For more information about McCullough, email Steve Mantle at: mantle9@wyomingwireless.com or call 307-322-5799 evenings. You can also call Anne Novak at 415-531-8454 or Debbie Collins 405-790-1056 at BLM or email her dacollin@blm.gov

Together we can help save McCullough!

Remember Sharing is caring

Contact us if you run into any BLM red tape: Contact@ProtectMustangs.org

Link to share on Facebook to save McCullough: https://www.facebook.com/ProtectMustangs/photos/a.240625045996522.58710.233633560029004/658147077577648/?type=1&theater

Follow us on Facebook for updates: https://www.facebook.com/ProtectMustangs

BLM announces 12 million in budget for helicopter roundups. Share the petition to stop cruel roundups!

 

Protect Mustangs.org (Photo © Cat Kindsfather)

Protect Mustangs.org (Photo © Cat Kindsfather)

 

Watch what a roundup looks like:

Please sign and share the petition to defund the roundups: http://www.change.org/petitions/defund-and-stop-the-wild-horse-burro-roundups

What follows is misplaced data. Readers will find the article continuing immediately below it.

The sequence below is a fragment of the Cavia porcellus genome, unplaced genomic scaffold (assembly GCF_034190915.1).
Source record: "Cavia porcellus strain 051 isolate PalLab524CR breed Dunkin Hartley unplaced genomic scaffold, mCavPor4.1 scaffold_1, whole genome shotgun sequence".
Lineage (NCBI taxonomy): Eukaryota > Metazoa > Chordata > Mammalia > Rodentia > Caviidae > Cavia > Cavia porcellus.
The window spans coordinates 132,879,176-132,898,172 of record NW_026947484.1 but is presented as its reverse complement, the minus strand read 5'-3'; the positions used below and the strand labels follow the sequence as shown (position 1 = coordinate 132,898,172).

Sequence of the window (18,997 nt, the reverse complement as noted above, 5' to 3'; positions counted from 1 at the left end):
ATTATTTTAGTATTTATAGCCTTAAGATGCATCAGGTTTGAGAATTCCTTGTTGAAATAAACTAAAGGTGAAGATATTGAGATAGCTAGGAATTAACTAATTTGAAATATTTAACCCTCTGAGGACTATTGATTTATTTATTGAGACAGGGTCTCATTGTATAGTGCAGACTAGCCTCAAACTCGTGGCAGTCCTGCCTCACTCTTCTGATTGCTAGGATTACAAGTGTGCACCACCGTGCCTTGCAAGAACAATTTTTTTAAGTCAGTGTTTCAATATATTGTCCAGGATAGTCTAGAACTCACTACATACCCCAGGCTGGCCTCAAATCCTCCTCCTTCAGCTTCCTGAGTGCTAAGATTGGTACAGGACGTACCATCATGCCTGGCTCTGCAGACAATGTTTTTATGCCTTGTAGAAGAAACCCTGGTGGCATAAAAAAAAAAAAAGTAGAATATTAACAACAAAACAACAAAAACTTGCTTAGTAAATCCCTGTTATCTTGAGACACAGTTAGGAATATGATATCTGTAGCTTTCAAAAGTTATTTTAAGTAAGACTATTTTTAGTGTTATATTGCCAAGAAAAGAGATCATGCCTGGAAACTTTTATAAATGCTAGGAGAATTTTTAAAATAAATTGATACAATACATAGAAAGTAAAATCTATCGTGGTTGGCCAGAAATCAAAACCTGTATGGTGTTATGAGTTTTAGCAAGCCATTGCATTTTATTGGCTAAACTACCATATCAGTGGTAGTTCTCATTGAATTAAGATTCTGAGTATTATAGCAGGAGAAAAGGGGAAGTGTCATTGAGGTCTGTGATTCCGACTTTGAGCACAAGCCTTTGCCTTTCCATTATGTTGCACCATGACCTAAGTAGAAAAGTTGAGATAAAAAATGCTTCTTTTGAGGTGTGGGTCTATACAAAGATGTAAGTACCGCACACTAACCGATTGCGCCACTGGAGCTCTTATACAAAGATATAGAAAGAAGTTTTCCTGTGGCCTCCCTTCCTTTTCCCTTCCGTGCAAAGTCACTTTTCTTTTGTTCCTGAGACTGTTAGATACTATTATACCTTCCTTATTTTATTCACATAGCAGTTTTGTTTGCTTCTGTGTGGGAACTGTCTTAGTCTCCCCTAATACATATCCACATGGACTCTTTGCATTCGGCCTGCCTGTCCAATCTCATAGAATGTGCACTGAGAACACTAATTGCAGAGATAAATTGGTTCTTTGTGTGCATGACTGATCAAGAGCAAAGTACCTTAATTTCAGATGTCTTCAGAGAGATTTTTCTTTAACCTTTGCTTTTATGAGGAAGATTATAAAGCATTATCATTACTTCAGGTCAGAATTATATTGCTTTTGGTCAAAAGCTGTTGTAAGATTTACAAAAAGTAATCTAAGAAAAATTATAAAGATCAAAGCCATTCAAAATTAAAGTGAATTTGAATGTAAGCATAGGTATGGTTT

It reads:

According to a press release from National Academy of Sciences released June 5, 2013, “The U.S. Bureau of Land Management’s (BLM) current practice of removing free-ranging horses from public lands promotes a high population growth rate, and maintaining them in long-term holding facilities is both economically unsustainable and incongruent with public expectations, says a new report by the National Research Council.” 

The NAS report states there is “no evidence” of overpopulation. Only tobacco science and spin backs up BLM’s population claim to justify roundups and fertility control/sterilizations.

We request an immediate moratorium on roundups for scientific population studies.

Wild horses are a returned-native species to America. Rounding up federally protected wild horses and burros has been documented as cruel. Warehousing them for decades is fiscally irresponsible. Clearing mustangs and burros off public land–for industrialization, fracking, grazing and the water grab–goes against the 1971 Free Roaming Wild Horse and Burro Act put in place to protect the living legends of the American West. They must never go to slaughter.